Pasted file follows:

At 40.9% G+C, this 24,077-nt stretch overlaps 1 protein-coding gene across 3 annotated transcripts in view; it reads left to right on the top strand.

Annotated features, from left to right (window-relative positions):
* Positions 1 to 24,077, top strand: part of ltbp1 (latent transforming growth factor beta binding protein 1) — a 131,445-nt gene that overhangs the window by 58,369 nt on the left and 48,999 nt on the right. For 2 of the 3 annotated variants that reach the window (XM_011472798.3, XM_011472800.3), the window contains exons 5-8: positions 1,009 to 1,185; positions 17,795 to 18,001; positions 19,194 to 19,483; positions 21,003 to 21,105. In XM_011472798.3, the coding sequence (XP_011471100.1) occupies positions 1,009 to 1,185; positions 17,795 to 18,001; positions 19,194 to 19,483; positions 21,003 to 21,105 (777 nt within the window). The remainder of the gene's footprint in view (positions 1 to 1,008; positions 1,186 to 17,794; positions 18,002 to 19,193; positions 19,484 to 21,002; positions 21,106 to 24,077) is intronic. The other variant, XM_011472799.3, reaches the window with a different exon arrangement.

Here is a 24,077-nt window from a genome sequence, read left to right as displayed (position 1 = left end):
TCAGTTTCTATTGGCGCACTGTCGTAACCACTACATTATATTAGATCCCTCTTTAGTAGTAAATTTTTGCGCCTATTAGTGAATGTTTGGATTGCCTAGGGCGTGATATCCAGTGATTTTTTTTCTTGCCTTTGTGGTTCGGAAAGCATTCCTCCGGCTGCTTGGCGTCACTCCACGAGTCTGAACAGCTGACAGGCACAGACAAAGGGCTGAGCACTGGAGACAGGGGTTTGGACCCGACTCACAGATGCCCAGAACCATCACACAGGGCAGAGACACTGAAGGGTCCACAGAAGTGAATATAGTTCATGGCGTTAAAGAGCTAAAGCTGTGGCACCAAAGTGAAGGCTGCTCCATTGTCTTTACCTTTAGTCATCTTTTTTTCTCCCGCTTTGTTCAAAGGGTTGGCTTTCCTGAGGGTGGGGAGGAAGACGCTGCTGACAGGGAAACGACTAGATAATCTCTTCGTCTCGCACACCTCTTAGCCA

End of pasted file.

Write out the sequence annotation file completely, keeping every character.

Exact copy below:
At 40.9% G+C, this 24,077-nt stretch overlaps 1 protein-coding gene across 3 annotated transcripts in view; it reads left to right on the top strand.

Annotated features, from left to right (window-relative positions):
* Positions 1 to 24,077, top strand: part of ltbp1 (latent transforming growth factor beta binding protein 1) — a 131,445-nt gene that overhangs the window by 58,369 nt on the left and 48,999 nt on the right. For 2 of the 3 annotated variants that reach the window (XM_011472798.3, XM_011472800.3), the window contains exons 5-8: positions 1,009 to 1,185; positions 17,795 to 18,001; positions 19,194 to 19,483; positions 21,003 to 21,105. In XM_011472798.3, the coding sequence (XP_011471100.1) occupies positions 1,009 to 1,185; positions 17,795 to 18,001; positions 19,194 to 19,483; positions 21,003 to 21,105 (777 nt within the window). The remainder of the gene's footprint in view (positions 1 to 1,008; positions 1,186 to 17,794; positions 18,002 to 19,193; positions 19,484 to 21,002; positions 21,106 to 24,077) is intronic. The other variant, XM_011472799.3, reaches the window with a different exon arrangement.

Here is a 24,077-nt window from a genome sequence, read left to right as displayed (position 1 = left end):
TCAGTTTCTATTGGCGCACTGTCGTAACCACTACATTATATTAGATCCCTCTTTAGTAGTAAATTTTTGCGCCTATTAGTGAATGTTTGGATTGCCTAGGGCGTGATATCCAGTGATTTTTTTTCTTGCCTTTGTGGTTCGGAAAGCATTCCTCCGGCTGCTTGGCGTCACTCCACGAGTCTGAACAGCTGACAGGCACAGACAAAGGGCTGAGCACTGGAGACAGGGGTTTGGACCCGACTCACAGATGCCCAGAACCATCACACAGGGCAGAGACACTGAAGGGTCCACAGAAGTGAATATAGTTCATGGCGTTAAAGAGCTAAAGCTGTGGCACCAAAGTGAAGGCTGCTCCATTGTCTTTACCTTTAGTCATCTTTTTTTCTCCCGCTTTGTTCAAAGGGTTGGCTTTCCTGAGGGTGGGGAGGAAGACGCTGCTGACAGGGAAACGACTAGATAATCTCTTCGTCTCGCACACCTCTTAGCCA